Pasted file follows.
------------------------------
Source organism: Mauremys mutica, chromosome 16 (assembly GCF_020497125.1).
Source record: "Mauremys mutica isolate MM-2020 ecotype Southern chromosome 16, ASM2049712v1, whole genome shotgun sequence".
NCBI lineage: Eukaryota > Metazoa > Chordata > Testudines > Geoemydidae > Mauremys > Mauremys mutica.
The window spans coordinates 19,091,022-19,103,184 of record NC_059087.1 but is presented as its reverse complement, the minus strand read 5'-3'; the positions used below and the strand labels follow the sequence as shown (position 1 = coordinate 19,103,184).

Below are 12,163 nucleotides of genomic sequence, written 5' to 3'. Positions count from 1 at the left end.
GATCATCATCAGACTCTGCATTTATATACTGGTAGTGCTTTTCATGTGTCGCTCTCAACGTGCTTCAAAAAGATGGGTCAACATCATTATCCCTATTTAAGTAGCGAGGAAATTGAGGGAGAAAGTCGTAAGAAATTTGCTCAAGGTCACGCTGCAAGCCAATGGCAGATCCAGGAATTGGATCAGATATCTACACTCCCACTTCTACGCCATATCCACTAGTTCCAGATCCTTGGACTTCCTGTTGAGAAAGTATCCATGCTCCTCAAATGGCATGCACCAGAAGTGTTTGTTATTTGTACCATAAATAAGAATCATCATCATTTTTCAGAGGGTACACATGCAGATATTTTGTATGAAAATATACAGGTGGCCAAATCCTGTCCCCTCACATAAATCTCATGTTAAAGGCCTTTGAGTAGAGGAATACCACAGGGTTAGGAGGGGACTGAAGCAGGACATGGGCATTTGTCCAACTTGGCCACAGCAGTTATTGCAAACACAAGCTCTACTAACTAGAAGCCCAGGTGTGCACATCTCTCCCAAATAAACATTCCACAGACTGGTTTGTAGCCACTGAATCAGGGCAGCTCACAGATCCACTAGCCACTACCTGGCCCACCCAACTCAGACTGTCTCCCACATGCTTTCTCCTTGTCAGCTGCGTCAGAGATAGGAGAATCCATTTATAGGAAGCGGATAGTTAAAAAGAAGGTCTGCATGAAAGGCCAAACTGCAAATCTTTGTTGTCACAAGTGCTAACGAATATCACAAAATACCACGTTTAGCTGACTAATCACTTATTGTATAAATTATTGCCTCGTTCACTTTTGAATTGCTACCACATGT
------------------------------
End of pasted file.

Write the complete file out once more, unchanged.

Source organism: Mauremys mutica, chromosome 16 (assembly GCF_020497125.1).
Source record: "Mauremys mutica isolate MM-2020 ecotype Southern chromosome 16, ASM2049712v1, whole genome shotgun sequence".
NCBI lineage: Eukaryota > Metazoa > Chordata > Testudines > Geoemydidae > Mauremys > Mauremys mutica.
The window spans coordinates 19,091,022-19,103,184 of record NC_059087.1 but is presented as its reverse complement, the minus strand read 5'-3'; the positions used below and the strand labels follow the sequence as shown (position 1 = coordinate 19,103,184).

Below are 12,163 nucleotides of genomic sequence, written 5' to 3'. Positions count from 1 at the left end.
GATCATCATCAGACTCTGCATTTATATACTGGTAGTGCTTTTCATGTGTCGCTCTCAACGTGCTTCAAAAAGATGGGTCAACATCATTATCCCTATTTAAGTAGCGAGGAAATTGAGGGAGAAAGTCGTAAGAAATTTGCTCAAGGTCACGCTGCAAGCCAATGGCAGATCCAGGAATTGGATCAGATATCTACACTCCCACTTCTACGCCATATCCACTAGTTCCAGATCCTTGGACTTCCTGTTGAGAAAGTATCCATGCTCCTCAAATGGCATGCACCAGAAGTGTTTGTTATTTGTACCATAAATAAGAATCATCATCATTTTTCAGAGGGTACACATGCAGATATTTTGTATGAAAATATACAGGTGGCCAAATCCTGTCCCCTCACATAAATCTCATGTTAAAGGCCTTTGAGTAGAGGAATACCACAGGGTTAGGAGGGGACTGAAGCAGGACATGGGCATTTGTCCAACTTGGCCACAGCAGTTATTGCAAACACAAGCTCTACTAACTAGAAGCCCAGGTGTGCACATCTCTCCCAAATAAACATTCCACAGACTGGTTTGTAGCCACTGAATCAGGGCAGCTCACAGATCCACTAGCCACTACCTGGCCCACCCAACTCAGACTGTCTCCCACATGCTTTCTCCTTGTCAGCTGCGTCAGAGATAGGAGAATCCATTTATAGGAAGCGGATAGTTAAAAAGAAGGTCTGCATGAAAGGCCAAACTGCAAATCTTTGTTGTCACAAGTGCTAACGAATATCACAAAATACCACGTTTAGCTGACTAATCACTTATTGTATAAATTATTGCCTCGTTCACTTTTGAATTGCTACCACATGT